In your consulting work, is it easier to teach techniques to create an haute patisserie product, or to transmit what business concept should be surrounding the commercialization of that product?

If you do something you love, you wouldn’t call it hard. I love teaching, especially if you are surrounded by students how are bright-eyed, eager and willing to learn. As for understanding the business concept reach the market, I believe it should be the other way around, we that provide the product must understand the market first. If the concept matches the values and desires of the customers, that concept will not need an explanation. That concept will result into a successful venture.


“There are three conditions that make a market conducive to success: openness, respect of the art form and purchasing power”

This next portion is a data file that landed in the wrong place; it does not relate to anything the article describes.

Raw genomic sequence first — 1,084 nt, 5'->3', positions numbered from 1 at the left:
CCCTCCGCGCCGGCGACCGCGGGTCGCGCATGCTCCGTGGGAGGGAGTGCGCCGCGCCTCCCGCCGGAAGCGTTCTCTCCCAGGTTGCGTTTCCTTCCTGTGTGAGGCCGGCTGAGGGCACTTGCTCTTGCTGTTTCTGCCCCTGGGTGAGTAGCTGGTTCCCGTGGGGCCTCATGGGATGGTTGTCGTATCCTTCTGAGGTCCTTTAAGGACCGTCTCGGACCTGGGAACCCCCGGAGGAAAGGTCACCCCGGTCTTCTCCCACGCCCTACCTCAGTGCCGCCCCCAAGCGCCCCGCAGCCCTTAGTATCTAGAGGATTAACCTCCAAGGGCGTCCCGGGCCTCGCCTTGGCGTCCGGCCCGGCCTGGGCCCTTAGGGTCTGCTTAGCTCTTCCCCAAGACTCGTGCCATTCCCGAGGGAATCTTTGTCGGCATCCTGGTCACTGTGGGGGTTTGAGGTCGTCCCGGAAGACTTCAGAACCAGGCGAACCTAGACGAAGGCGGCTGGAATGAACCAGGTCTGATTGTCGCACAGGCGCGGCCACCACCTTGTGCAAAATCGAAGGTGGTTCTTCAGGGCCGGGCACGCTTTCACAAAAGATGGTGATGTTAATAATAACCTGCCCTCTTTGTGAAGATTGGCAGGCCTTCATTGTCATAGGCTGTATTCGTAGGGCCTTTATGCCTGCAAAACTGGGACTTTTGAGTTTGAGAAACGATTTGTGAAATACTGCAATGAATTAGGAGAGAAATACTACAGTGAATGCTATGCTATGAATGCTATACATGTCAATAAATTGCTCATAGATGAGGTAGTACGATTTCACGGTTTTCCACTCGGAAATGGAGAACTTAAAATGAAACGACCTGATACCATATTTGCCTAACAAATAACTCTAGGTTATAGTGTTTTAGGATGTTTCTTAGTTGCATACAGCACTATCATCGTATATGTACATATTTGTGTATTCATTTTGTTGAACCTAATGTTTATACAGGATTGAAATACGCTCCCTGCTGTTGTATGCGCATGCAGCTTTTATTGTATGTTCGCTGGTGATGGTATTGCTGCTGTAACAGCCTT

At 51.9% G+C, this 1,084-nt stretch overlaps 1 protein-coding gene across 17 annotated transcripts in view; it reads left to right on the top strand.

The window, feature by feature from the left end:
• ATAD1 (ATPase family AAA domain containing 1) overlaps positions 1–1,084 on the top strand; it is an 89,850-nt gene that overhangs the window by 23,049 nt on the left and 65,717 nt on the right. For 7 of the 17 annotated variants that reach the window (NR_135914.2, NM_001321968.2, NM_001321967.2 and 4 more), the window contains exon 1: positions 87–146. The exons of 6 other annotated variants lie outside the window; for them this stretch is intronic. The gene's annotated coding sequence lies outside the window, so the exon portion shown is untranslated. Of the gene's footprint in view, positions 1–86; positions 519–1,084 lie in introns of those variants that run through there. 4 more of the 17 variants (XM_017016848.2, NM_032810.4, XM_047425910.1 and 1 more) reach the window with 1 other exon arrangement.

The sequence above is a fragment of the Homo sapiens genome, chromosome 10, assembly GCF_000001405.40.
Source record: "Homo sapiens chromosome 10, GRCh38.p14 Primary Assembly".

How did you become a pastry consultant? Wouldn’t you prefer heading your own business instead of advising others?

I want to contribute to the industry in a different way. As a chef consultant, my DNA is infused into the establishment and what I leave with my clients is theirs to keep. There is an apparent gap between the vision and the reality when it comes to setting up a fine pastry establishment. Lack of skill and perhaps lack of access to information and time are the great challenges we have to face as an industry. I would like to be a part of the education process and help improve our industry as a whole. I hope I could affect lives and provide happiness in a much larger scale that way.


Where and how will we have the opportunity to enjoy your work in the coming months?